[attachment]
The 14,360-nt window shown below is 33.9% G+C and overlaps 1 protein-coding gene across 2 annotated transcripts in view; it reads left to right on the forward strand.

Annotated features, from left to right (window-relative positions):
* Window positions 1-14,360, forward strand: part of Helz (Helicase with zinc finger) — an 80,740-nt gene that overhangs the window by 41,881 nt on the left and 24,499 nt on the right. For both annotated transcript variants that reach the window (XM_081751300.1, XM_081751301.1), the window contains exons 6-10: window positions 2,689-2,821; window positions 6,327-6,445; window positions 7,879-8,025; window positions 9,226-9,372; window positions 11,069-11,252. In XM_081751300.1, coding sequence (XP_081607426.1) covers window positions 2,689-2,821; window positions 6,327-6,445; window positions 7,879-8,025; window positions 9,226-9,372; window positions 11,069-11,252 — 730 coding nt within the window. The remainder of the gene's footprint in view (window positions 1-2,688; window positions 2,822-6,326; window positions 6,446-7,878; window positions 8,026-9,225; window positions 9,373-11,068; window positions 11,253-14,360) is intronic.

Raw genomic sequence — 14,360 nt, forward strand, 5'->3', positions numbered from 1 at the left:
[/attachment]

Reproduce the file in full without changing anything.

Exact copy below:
The 14,360-nt window shown below is 33.9% G+C and overlaps 1 protein-coding gene across 2 annotated transcripts in view; it reads left to right on the forward strand.

Annotated features, from left to right (window-relative positions):
* Window positions 1-14,360, forward strand: part of Helz (Helicase with zinc finger) — an 80,740-nt gene that overhangs the window by 41,881 nt on the left and 24,499 nt on the right. For both annotated transcript variants that reach the window (XM_081751300.1, XM_081751301.1), the window contains exons 6-10: window positions 2,689-2,821; window positions 6,327-6,445; window positions 7,879-8,025; window positions 9,226-9,372; window positions 11,069-11,252. In XM_081751300.1, coding sequence (XP_081607426.1) covers window positions 2,689-2,821; window positions 6,327-6,445; window positions 7,879-8,025; window positions 9,226-9,372; window positions 11,069-11,252 — 730 coding nt within the window. The remainder of the gene's footprint in view (window positions 1-2,688; window positions 2,822-6,326; window positions 6,446-7,878; window positions 8,026-9,225; window positions 9,373-11,068; window positions 11,253-14,360) is intronic.

Raw genomic sequence — 14,360 nt, forward strand, 5'->3', positions numbered from 1 at the left: